After growing up in the tech-heavy culture of modern Singapore, many hawkers’ children opt to head abroad for university studies to pursue careers as bankers, lawyers, or other white-collar professions. The Singaporean government hopes to change this through a series of federal programs aimed at educating young generations on the ins and outs of the industry, as well as offering subsidies to start or continue a hawker business.
One person taking the government up on the offer is Claire Huang, a 33-year-old Singaporean who joined the fledgling movement of young hawkers and opened her own stall three years ago, Carrot Cubes, to sell Singaporean carrot cake and other traditional desserts inside the Cheng San Market.
“I would say it is not an easy trade for young aspiring hawker as it requires them to work long hours in a hot and cramped stall,” Huang says. “However, the Singapore government has sought, through traineeship programs and monetary subsidies, to lower the barriers of entry for young aspiring hawkers. I strongly believe that we will definitely find our ways to rejuvenate and sustain the hawker trade and safeguard our hawker culture and this is certainly a step in that direction.”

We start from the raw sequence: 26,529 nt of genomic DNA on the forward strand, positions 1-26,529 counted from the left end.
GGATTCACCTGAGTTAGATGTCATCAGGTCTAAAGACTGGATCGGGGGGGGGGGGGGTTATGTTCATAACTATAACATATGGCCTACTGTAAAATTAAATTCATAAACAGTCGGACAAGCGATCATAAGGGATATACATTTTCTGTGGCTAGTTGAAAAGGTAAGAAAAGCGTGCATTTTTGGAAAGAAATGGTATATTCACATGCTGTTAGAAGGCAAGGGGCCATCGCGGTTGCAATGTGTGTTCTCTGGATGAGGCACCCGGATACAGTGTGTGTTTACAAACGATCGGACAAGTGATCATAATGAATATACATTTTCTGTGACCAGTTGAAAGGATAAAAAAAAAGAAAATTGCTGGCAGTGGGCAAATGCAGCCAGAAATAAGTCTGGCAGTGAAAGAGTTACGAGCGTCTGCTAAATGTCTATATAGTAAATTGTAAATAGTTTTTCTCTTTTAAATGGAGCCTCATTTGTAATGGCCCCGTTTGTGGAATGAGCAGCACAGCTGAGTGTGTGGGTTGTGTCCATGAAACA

UNESCO status has combined with the government programs to attract new players even without kitchen experience.
“I am certainly proud that Singapore has won the UNESCO recognition as Intangible Heritage Culture of Humanity,” Huang says. “It made me feel like we have won an Oscar! I would like to take this chance to thank all the hawkers, especially the first generation, as this recognition would not have come without their sweat, toil and dedication to their profession.”
Deanna Chew, a former banker, opened Deanna’s Kitchen in the Jurong East Outlet with her husband in 2017. Chew offers halal takes on popular Asian dishes like Chinese prawn mee, which traditionally contains pork.
“[I] think it’s awesome that Singapore managed to get the [UNESCO] bid as hawker centers are an important and essential component of Singapore’s culture and diversity and have seen generations of hawkers doing their utmost to feed the nation,” she says.